The Meadows, a long-time Sarasota golf landmark, opened two of its three courses to the public. The Groves was short but definitely challenging, the Highlands full-length and user-friendly. The Meadows limited its premier layout, called the Meadows, to member play though there didn’t seem to be much of that during the course of our stay.
Most unusual course we visited was Sarasota National, in Venice. It was supposed to be the centerpiece of a golf community, but the homes never got built. As a result, we had the feeling that we were playing golf on the moon — no homesites and not much in the way of trees bordering the fairways that were well spaced. But Sarasota National was one of our favorite courses on our tour, that also included Oak Ford and Sarasota Golf Club (not to be confused with Sarasota National) — both fairly priced and user-friendly.
Lowest greens fees — and that was always a consideration — came when we were willing to take day-long trips and cash in on the most attractive Players Pass program instituted this year by GolfVisions, which manages Foxford Hills, Tanna Farms, Oak Grove, Settler’s Hill, Nettle Creek Village Green and Heatherridge in the Chicago area. Two of the GolfVisions’ other courses are in Florida, and we played both Green Valley and Pennbrooke Fairways, in Leesburg. Thanks to the Players Pass our expenditures at both places — for two greens fees — was only $27. Now that’s what you call a bargain for Florida golf in the dead of winter, and making the approximately two-hour drives also brought us to two surprisingly great dining experiences — Cheesers (for breakfast and lunch) and City Grille (for dinner) in Clermont.
If you’re a golf history buff — and I am — a must stop (and one of the cheapest) is the Bobby Jones Golf Complex. Jones, who won golf’s Grand Slam in 1930 and then abruptly retired from competition, was on hand for the dedication of this layout in 1927. Donald Ross, the legendary architect, designed the first 18 holes. The facility grew by nine-hole increments in 1952, 1967 and 1977. The last was the creation of the John H. Gillespie Executive Course, named after a Scotsman who built the first two holes in the area in 1886. Local golf historians claim those two holes were the first built in the U.S.
Now the area has courses designed by celebrity player types like Jack Nicklaus and Arnold Palmer as well as prominent world-wide architects like Tom Fazio, Robert Trent Jones and Arthur Hills. Most prolific architect for this area, though, is Florida-based Ron Garl, who has his name on Longboat Key Club, Plantation, TPC Prestancia, The Meadows, University Park and The Highlands. Chicago golfers might also be interested in Palm Aire since its architectural work was done by Dick Wilson and Joe Lee, the co-designers of the Dubsdread course at Cog Hill.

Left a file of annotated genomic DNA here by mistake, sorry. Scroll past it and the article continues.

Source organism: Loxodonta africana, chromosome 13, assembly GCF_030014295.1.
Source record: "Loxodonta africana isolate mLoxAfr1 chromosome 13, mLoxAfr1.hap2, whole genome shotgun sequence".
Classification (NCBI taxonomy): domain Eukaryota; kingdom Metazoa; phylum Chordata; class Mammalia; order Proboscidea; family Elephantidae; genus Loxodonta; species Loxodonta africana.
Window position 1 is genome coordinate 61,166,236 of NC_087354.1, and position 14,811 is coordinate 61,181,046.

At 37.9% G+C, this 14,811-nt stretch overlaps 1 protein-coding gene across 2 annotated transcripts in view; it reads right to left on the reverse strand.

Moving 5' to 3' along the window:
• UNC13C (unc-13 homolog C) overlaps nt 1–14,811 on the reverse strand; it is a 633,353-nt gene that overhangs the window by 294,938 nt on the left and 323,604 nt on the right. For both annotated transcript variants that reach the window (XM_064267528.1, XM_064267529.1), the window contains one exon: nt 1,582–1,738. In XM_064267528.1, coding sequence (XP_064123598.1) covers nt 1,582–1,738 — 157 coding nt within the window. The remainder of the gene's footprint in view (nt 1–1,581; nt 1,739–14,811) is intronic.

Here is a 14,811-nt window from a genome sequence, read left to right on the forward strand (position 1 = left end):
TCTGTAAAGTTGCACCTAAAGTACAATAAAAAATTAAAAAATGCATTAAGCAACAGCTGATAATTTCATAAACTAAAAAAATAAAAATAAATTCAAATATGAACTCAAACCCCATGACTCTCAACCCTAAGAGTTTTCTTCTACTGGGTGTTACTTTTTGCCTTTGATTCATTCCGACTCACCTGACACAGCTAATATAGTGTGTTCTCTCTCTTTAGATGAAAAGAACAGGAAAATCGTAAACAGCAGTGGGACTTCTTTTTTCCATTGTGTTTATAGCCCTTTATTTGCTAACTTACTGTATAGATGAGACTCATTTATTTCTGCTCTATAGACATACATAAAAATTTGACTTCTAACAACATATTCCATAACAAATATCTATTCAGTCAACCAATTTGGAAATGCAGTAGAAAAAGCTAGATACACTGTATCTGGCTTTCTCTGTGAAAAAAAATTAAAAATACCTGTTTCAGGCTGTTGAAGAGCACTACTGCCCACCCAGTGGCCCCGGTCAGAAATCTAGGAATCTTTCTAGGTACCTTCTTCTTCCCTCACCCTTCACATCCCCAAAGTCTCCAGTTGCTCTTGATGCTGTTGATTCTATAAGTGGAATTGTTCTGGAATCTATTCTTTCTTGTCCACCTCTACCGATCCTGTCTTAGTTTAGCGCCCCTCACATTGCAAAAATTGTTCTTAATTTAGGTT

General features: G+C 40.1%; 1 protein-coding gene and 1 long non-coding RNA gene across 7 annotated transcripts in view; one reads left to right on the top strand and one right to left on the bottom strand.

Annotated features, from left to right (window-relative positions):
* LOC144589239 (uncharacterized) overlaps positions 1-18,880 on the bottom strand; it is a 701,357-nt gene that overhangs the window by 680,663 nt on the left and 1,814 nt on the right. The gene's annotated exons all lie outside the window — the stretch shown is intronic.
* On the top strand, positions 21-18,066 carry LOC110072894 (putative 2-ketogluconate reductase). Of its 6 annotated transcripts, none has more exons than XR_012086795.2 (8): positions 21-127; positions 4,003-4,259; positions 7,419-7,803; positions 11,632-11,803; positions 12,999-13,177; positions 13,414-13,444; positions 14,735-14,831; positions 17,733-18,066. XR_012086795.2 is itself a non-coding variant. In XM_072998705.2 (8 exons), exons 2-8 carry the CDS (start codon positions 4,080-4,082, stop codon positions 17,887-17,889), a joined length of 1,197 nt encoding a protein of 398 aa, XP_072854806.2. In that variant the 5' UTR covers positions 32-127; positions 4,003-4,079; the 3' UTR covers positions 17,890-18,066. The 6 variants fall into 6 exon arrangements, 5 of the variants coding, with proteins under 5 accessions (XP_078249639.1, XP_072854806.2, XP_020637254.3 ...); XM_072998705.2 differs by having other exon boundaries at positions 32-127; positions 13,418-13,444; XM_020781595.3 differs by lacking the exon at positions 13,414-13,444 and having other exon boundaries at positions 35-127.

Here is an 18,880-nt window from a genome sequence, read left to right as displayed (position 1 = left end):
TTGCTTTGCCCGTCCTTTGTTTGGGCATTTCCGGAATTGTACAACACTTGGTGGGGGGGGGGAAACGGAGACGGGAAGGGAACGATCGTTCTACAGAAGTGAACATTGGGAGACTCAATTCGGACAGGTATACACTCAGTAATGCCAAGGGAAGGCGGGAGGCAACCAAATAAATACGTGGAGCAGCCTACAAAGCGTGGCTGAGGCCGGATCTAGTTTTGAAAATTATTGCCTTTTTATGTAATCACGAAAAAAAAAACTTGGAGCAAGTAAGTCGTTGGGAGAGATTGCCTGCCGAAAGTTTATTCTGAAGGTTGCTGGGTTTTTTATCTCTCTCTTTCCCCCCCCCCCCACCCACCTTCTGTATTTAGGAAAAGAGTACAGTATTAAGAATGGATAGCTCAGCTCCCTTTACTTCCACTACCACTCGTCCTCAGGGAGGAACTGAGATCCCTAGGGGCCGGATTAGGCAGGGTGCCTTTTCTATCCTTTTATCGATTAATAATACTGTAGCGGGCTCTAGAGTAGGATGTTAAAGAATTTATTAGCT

Scheduling golf the way we did educated us on Florida living and brought us into contact with a wide array of nice playing partners, all determined by chance. We were paired with an 86-year old at Waterlefe, who just happened to know other family members from the Chicago area. We played rounds with two couples from Michigan. One wasn’t married, just friends who enjoyed a round while their partners were tied up with work projects. We also met up with a telephone technician from Vermont, two good ol’ boys from Kentucky and a Korea-born computer programmer who had settled in Bradenton. All seemed to be good people and were good golf partners, for sure.
The biggest drawback was the lack of walking courses. Only Bobby Jones and Green Valley fit that category. And, unfortunately, we didn’t get to test such courses as University Park, Legacy at Lakewood Ranch, Tatum Ridge, Serenoa, River Strand and Rolling Green. We were told each had their good qualities. They’ll be must-stops on our next Florida golf tour.
So will Streamsong, a 36-hole resort facility that will open in Polk County, Fla. (between Orlando and Tampa) in December. It’ll be managed by Chicago-based Kemper Sports.